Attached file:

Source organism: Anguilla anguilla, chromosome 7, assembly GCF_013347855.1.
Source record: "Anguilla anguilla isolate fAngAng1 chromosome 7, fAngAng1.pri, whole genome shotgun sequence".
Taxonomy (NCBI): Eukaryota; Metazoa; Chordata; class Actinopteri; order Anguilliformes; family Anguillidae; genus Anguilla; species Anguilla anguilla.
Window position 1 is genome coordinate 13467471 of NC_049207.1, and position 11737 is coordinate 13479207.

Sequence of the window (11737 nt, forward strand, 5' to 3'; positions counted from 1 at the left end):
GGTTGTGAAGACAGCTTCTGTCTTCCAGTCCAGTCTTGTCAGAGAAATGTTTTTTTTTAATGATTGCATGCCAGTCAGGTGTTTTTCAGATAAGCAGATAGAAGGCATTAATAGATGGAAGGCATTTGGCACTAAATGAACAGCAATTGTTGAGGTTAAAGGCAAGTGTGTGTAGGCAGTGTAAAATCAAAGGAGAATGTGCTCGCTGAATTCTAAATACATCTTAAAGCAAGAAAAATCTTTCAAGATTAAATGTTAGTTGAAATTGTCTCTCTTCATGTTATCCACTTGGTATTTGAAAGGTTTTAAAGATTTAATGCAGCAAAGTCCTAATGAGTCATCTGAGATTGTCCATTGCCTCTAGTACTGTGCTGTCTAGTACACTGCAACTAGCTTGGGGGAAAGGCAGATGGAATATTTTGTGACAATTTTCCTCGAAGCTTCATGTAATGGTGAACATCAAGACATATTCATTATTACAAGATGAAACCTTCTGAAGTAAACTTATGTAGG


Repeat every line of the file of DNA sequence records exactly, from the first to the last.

Source organism: Anguilla anguilla, chromosome 7, assembly GCF_013347855.1.
Source record: "Anguilla anguilla isolate fAngAng1 chromosome 7, fAngAng1.pri, whole genome shotgun sequence".
Taxonomy (NCBI): Eukaryota; Metazoa; Chordata; class Actinopteri; order Anguilliformes; family Anguillidae; genus Anguilla; species Anguilla anguilla.
Window position 1 is genome coordinate 13467471 of NC_049207.1, and position 11737 is coordinate 13479207.

Sequence of the window (11737 nt, forward strand, 5' to 3'; positions counted from 1 at the left end):
GGTTGTGAAGACAGCTTCTGTCTTCCAGTCCAGTCTTGTCAGAGAAATGTTTTTTTTTAATGATTGCATGCCAGTCAGGTGTTTTTCAGATAAGCAGATAGAAGGCATTAATAGATGGAAGGCATTTGGCACTAAATGAACAGCAATTGTTGAGGTTAAAGGCAAGTGTGTGTAGGCAGTGTAAAATCAAAGGAGAATGTGCTCGCTGAATTCTAAATACATCTTAAAGCAAGAAAAATCTTTCAAGATTAAATGTTAGTTGAAATTGTCTCTCTTCATGTTATCCACTTGGTATTTGAAAGGTTTTAAAGATTTAATGCAGCAAAGTCCTAATGAGTCATCTGAGATTGTCCATTGCCTCTAGTACTGTGCTGTCTAGTACACTGCAACTAGCTTGGGGGAAAGGCAGATGGAATATTTTGTGACAATTTTCCTCGAAGCTTCATGTAATGGTGAACATCAAGACATATTCATTATTACAAGATGAAACCTTCTGAAGTAAACTTATGTAGG